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19-year-old white teen faces life for intentionally crashing car after going 100 mph and killing two, including black teen who was simply ‘looking for a ride’

An Ohio teen is facing life in prison after being convicted of murdering two young men in a car crash last summer when she allegedly drove a car into a brick warehouse at 100 mph on purpose.

Mackenzie Shirilla, 19, was found guilty of four counts each of murder and felony assault, two counts of aggravated vehicular manslaughter, one count of drug possession and one count of possession of criminal tools. The allegations stem from a crash in suburban Cleveland last July that killed her boyfriend, 20-year-old Dominic Russo, and passenger, 19-year-old Davion Flanagan.

Shirilla was 17 at the time of the crash.

Mackenzie Shirilla (center) was convicted of murdering her boyfriend Dominic Russo (left) and boyfriend Davion Flanagan (right) after she deliberately crashed her car into a brick warehouse after traveling at 100 mph. (Photos left and center: YouTube/WKYC Channel 3, photo right: Jardine Funeral Home)

Surveillance footage, which was a key element in the case, showed Shirilla slowly turning down a street before slamming her Toyota Camry through the street until it reached 100 mph and crashed. Data from the car’s computer showed that the car reached that speed before crashing at around 5:30 a.m. on July 31, 2022.

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Police said when first responders arrived at the scene, they had to extricate all occupants who were trapped and unconscious from Shirilla’s Toyota Camry. Authorities found Russo and Flanagan dead at the scene. Shirilla was airlifted to a hospital, where she recovered from her injuries.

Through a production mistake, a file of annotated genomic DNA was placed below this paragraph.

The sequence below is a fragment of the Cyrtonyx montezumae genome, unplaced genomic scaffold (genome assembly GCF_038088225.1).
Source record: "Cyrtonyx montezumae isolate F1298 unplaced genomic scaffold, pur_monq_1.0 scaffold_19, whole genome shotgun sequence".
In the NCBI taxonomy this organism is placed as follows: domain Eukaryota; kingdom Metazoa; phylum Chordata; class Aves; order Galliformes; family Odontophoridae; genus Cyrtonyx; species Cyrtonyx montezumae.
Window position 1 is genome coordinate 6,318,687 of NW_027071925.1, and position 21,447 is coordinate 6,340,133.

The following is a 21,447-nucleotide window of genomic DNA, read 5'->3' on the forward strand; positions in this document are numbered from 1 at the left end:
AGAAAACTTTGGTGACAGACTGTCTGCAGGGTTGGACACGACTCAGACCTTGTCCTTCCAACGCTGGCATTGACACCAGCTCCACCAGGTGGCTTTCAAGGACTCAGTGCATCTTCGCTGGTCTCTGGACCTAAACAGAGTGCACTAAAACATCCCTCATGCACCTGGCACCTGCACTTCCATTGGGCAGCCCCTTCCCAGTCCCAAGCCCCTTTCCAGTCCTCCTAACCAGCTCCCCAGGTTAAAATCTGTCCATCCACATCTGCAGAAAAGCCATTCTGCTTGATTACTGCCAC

The judge in Shirilla’s trial said the final seconds in the surveillance video capturing the crash were “key to her verdict”, making it an open and closed case.

“She transforms from responsible driver to literal hell on wheels. She had a mission and she carried it out with precision,” said Common Pleas Court Judge Nancy Margaret Russo. “Her actions were controlled, methodical, deliberate, deliberate and purposeful. This was not reckless driving. This was murder.”

The judge also cited that Shirilla drove the car to an obscure route she doesn’t normally take and made the only decision to drive early in the morning when few people would be around to provide life-saving assistance.

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Shirilla had THC in her system above the legal limit, but when she saw those final moments on tape, prosecutors forced her to charge her with murder instead of drunk driving, and try her as an adult.

“If you drive with the pedal all the way down for four or five seconds until you enter a building at 100 mph, we felt the charge was appropriate,” O’Malley said.

Doctors did note that while in the hospital, Shirilla expressed “shame and guilt” over the hospital crash. Prosecutors used that to prove she had a “consciousness of guilt.” They also pointed to statements made by the 19-year-old weeks before the accident, including one in which she threatened to key in her boyfriend’s car.

Shirilla’s attorney argued that prosecutors had insufficient evidence to prove that Shirilla crashed on purpose, and not just lost control of the car, as many teenage drivers do.

Shirilla’s sentence automatically carries a life sentence without the possibility of parole until she has served 15 years of her sentence.

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A GoFundMe page set up to pay for Dominic Russo’s funeral expenses described Russo as someone who “brought so much happiness and joy to others.”

Davion Flanagan’s father posted on Facebook that he hoped the judge would reach “a verdict that is fair and brings peace to Davion and Dominic’s families.”

“We are not seeking vengeance, only justice for our son, who was nothing more than an innocent passenger looking for a ride home,” Flanagan wrote.

Read the full story here.

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